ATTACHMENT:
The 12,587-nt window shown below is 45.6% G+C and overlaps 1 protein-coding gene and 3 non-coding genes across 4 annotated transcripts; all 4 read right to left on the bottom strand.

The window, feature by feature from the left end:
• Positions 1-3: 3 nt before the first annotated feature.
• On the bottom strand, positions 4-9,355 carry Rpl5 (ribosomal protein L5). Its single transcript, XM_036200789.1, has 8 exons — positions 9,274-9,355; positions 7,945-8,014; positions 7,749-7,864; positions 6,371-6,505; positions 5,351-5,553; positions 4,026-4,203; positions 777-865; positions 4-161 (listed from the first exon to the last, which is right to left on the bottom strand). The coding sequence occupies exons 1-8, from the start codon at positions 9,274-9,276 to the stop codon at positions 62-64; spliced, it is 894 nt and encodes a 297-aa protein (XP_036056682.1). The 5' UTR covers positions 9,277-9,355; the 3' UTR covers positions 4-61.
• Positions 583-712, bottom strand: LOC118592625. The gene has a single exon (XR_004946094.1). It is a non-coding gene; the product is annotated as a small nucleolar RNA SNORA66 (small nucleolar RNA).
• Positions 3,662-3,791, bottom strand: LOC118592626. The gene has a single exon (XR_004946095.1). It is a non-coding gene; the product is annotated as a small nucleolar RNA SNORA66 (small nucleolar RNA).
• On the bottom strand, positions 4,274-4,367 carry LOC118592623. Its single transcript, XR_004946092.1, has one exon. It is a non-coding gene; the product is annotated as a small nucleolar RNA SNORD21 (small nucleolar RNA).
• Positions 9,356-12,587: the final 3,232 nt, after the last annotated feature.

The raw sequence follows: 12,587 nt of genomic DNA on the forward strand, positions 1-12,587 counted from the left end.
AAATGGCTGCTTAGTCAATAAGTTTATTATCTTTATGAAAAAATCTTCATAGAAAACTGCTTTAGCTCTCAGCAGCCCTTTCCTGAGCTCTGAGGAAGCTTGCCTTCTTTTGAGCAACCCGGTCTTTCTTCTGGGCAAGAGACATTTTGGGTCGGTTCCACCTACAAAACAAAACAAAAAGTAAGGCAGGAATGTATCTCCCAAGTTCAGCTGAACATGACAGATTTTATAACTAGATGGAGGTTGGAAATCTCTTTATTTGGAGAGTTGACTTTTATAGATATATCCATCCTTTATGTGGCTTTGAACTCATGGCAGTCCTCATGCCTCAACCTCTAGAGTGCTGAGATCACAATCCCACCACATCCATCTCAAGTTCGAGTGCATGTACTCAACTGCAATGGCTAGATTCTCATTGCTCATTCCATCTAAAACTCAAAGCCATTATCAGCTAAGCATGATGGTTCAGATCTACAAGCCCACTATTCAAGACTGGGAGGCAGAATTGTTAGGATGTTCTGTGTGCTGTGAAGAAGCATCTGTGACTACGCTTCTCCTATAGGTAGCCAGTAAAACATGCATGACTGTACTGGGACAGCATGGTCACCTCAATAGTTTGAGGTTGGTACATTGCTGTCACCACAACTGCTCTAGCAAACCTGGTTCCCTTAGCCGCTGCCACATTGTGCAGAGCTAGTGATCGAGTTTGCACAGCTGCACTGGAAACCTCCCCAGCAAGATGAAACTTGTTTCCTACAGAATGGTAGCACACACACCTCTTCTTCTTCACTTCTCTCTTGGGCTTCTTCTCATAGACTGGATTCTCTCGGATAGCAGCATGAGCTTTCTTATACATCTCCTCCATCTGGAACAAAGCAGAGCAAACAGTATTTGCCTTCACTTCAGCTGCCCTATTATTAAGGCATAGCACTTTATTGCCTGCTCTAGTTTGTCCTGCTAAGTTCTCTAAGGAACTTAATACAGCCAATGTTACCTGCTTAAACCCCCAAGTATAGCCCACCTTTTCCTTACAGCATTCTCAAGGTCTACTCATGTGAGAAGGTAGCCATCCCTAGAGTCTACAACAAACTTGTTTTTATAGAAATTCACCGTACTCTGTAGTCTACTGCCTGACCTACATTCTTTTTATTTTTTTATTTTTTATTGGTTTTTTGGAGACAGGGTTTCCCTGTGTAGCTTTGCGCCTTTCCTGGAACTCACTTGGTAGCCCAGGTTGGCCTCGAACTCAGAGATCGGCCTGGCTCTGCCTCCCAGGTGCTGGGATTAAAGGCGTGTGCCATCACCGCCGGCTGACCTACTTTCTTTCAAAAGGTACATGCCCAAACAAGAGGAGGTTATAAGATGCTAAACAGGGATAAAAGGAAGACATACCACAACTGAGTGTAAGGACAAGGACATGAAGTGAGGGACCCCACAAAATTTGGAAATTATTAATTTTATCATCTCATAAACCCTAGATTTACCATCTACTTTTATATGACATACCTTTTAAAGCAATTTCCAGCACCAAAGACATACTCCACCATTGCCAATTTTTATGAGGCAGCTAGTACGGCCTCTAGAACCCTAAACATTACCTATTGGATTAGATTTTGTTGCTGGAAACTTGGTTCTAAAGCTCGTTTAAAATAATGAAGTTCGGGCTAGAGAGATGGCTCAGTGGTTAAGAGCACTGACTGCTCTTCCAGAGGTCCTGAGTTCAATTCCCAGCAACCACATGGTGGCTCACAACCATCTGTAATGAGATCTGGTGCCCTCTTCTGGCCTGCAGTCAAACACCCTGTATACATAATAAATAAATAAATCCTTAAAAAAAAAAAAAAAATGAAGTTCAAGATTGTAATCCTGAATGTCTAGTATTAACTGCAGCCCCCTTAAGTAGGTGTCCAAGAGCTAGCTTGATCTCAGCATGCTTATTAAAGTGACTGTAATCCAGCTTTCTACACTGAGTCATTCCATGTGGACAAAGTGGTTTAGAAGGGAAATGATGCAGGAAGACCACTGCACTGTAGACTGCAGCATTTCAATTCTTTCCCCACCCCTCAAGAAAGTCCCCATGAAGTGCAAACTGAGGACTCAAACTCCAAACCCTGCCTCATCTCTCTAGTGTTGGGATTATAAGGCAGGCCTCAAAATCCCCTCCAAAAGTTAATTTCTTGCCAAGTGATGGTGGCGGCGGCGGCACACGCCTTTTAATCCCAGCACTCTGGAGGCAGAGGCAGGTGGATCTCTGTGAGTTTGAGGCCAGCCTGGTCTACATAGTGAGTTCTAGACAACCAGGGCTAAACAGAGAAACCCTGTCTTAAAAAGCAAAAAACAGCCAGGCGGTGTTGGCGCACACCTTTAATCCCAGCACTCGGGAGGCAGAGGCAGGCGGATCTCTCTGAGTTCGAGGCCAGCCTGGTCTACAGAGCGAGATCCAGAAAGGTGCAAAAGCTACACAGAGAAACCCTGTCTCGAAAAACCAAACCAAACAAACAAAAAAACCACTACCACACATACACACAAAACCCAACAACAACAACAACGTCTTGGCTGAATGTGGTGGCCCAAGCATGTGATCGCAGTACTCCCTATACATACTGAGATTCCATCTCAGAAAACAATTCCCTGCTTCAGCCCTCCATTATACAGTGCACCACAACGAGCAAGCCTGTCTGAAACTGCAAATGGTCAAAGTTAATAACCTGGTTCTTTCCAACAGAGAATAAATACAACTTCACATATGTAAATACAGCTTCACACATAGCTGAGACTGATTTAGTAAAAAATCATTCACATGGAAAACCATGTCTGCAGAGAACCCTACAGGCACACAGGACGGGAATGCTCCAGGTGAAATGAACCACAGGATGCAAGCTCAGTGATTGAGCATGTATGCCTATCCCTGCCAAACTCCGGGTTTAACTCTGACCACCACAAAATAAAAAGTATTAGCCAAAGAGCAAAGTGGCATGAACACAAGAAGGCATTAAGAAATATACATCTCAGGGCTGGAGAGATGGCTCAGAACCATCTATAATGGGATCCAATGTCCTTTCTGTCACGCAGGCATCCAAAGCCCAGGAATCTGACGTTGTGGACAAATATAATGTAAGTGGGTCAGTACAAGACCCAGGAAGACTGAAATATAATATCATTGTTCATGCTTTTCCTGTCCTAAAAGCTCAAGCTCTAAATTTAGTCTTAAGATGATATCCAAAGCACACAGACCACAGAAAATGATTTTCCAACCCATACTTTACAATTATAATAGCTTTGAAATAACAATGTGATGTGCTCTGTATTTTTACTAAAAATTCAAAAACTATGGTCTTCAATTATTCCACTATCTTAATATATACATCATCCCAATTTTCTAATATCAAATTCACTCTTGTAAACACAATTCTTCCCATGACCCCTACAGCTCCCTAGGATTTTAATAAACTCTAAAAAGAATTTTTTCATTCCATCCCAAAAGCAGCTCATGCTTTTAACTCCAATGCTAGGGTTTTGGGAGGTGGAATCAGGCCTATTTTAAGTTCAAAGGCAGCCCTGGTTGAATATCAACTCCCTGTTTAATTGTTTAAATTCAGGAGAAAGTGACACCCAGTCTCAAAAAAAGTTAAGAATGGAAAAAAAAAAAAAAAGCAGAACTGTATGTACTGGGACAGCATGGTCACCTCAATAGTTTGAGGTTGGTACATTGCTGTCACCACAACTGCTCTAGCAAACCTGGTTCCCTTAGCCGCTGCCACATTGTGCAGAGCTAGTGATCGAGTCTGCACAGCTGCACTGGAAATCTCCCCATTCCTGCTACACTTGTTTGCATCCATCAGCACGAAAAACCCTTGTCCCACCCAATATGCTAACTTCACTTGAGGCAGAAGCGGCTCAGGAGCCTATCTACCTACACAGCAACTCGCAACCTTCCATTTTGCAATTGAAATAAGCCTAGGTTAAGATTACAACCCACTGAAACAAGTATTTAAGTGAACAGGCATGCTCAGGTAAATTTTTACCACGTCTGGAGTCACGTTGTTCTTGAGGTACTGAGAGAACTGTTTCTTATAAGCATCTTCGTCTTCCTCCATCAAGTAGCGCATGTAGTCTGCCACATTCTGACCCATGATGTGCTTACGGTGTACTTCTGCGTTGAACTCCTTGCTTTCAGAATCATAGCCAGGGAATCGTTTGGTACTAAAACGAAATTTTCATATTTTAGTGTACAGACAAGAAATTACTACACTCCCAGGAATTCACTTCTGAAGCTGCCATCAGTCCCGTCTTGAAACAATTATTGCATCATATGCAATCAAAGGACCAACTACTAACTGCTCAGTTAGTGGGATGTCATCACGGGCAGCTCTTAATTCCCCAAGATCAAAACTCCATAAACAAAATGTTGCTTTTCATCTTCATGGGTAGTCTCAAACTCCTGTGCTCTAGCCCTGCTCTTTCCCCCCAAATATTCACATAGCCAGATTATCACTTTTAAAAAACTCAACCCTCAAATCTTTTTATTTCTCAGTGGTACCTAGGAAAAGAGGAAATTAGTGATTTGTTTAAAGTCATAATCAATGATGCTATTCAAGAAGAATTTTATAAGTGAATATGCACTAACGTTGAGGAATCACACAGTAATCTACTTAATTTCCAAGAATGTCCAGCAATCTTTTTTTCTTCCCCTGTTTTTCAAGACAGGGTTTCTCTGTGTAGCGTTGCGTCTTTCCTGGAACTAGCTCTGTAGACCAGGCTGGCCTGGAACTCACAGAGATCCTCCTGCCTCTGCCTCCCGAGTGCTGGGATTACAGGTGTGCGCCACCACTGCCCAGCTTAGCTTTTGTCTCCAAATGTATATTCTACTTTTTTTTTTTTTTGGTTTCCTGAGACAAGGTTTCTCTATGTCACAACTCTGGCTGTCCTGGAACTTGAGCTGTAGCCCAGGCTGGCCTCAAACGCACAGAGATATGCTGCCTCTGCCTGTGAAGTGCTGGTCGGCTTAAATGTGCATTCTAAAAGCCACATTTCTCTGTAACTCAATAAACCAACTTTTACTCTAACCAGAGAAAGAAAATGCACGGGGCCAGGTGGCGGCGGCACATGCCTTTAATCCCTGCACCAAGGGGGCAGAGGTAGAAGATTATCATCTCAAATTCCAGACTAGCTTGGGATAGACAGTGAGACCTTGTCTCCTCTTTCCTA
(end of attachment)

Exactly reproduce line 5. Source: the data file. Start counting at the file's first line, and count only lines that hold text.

• Positions 583-712, bottom strand: LOC118592625. The gene has a single exon (XR_004946094.1). It is a non-coding gene; the product is annotated as a small nucleolar RNA SNORA66 (small nucleolar RNA).